Competence Cognition and its Influence on Supervisors’ Job Satisfaction: A Perspective of Guest Houses in Mombasa County, Kenya
Kivuva, Alex Kyalo
Nzioka, Alice Mueni
Pepela, Anthony Wekesa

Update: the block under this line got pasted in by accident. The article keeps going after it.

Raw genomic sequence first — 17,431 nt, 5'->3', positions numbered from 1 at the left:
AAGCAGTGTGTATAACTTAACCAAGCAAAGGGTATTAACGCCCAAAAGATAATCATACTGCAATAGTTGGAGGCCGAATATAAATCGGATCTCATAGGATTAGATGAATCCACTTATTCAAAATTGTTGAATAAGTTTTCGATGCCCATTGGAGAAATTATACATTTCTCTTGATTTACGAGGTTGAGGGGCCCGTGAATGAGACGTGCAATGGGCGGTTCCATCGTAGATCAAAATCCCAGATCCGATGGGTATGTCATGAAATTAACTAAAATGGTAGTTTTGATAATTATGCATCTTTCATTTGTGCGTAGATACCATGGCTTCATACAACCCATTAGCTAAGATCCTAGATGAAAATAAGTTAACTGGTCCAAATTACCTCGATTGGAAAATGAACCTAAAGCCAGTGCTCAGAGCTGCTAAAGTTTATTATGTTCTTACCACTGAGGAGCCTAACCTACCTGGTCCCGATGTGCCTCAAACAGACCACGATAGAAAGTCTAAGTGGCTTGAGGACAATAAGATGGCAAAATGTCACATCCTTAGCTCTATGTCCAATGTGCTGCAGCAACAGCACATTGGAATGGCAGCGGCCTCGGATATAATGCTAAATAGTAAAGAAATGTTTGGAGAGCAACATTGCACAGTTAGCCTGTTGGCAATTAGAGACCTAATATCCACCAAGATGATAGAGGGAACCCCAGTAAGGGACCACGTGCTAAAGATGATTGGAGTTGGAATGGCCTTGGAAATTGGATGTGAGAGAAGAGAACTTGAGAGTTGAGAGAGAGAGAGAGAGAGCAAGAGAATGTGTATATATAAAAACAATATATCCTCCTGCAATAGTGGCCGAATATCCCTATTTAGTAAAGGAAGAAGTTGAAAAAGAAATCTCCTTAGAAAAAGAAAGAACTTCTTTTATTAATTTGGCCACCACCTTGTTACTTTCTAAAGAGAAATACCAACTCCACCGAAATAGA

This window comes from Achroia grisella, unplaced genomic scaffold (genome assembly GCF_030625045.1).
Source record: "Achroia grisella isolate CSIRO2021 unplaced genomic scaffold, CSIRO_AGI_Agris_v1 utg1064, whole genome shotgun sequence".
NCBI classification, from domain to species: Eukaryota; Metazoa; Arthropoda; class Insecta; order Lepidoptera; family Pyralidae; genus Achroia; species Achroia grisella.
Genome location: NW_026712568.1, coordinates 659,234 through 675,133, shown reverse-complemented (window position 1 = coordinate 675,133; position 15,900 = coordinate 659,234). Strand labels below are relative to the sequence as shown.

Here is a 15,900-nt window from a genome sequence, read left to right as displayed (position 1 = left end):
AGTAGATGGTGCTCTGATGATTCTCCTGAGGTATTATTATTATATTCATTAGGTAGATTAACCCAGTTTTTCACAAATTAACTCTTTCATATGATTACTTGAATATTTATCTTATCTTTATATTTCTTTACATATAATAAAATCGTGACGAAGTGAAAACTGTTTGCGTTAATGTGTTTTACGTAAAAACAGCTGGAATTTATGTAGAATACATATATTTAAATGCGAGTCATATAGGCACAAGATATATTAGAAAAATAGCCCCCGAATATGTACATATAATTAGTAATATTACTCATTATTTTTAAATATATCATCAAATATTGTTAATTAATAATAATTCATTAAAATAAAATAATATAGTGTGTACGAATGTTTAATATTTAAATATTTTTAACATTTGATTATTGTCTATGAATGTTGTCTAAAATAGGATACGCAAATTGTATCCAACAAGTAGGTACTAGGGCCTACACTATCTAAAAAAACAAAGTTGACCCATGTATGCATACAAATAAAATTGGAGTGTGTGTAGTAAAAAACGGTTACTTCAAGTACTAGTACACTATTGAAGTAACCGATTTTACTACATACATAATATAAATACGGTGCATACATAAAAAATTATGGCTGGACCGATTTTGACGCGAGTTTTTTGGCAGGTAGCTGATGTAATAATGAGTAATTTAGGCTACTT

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Competence is the extent to which an employee can perform work activities skilfully and with the required knowledge. Competence is critical for guest house supervisors. This is because, compared to classified hotels, guest houses, which command a greater patronage, have a larger percentage of untrained personnel. For staff with hospitality training, they at best, serve as supervisors. This study sought to determine the influence of competence, a dimension of psychological empowerment, on job satisfaction of guest house supervisors. A descriptive survey study design, focusing on the seventy-six registered guest houses in Mombasa County was utilized. The study adopted census, where all the supervisors in all the registered guest houses in Mombasa County were included in the research. Primary data was collected through a semi-structured questionnaire. Pearson correlation coefficient and linear regression were used to establish the relationship between the study variables. Findings revealed that there existed a positive and significant influence (p< 0.05) of competence on job satisfaction (r= 0.554). Other than guest house owners and managers, this study will be helpful to organizations under the Ministry of Tourism in sensitizing their members on the importance of the supervisors’ competence tenet of psychological empowerment in discharging their work roles.